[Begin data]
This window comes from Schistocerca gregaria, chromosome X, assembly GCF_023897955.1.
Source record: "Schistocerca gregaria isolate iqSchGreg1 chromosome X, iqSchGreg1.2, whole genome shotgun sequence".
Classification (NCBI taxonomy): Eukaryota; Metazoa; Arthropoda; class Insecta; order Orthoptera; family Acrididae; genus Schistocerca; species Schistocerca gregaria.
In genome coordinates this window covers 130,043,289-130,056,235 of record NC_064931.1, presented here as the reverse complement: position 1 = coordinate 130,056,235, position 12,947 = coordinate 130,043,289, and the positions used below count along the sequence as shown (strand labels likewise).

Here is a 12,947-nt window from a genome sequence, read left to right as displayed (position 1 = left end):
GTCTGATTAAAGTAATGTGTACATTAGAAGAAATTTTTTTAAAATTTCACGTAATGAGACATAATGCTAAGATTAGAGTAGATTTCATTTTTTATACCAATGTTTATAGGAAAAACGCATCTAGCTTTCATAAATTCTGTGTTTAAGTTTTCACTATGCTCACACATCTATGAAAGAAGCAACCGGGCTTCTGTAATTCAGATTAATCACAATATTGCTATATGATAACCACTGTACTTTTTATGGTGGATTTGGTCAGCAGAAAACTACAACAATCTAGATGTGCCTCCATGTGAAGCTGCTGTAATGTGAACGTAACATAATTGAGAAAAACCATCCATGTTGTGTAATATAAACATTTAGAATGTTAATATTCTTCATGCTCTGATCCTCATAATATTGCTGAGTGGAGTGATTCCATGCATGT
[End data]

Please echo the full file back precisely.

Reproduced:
This window comes from Schistocerca gregaria, chromosome X, assembly GCF_023897955.1.
Source record: "Schistocerca gregaria isolate iqSchGreg1 chromosome X, iqSchGreg1.2, whole genome shotgun sequence".
Classification (NCBI taxonomy): Eukaryota; Metazoa; Arthropoda; class Insecta; order Orthoptera; family Acrididae; genus Schistocerca; species Schistocerca gregaria.
In genome coordinates this window covers 130,043,289-130,056,235 of record NC_064931.1, presented here as the reverse complement: position 1 = coordinate 130,056,235, position 12,947 = coordinate 130,043,289, and the positions used below count along the sequence as shown (strand labels likewise).

Here is a 12,947-nt window from a genome sequence, read left to right as displayed (position 1 = left end):
GTCTGATTAAAGTAATGTGTACATTAGAAGAAATTTTTTTAAAATTTCACGTAATGAGACATAATGCTAAGATTAGAGTAGATTTCATTTTTTATACCAATGTTTATAGGAAAAACGCATCTAGCTTTCATAAATTCTGTGTTTAAGTTTTCACTATGCTCACACATCTATGAAAGAAGCAACCGGGCTTCTGTAATTCAGATTAATCACAATATTGCTATATGATAACCACTGTACTTTTTATGGTGGATTTGGTCAGCAGAAAACTACAACAATCTAGATGTGCCTCCATGTGAAGCTGCTGTAATGTGAACGTAACATAATTGAGAAAAACCATCCATGTTGTGTAATATAAACATTTAGAATGTTAATATTCTTCATGCTCTGATCCTCATAATATTGCTGAGTGGAGTGATTCCATGCATGT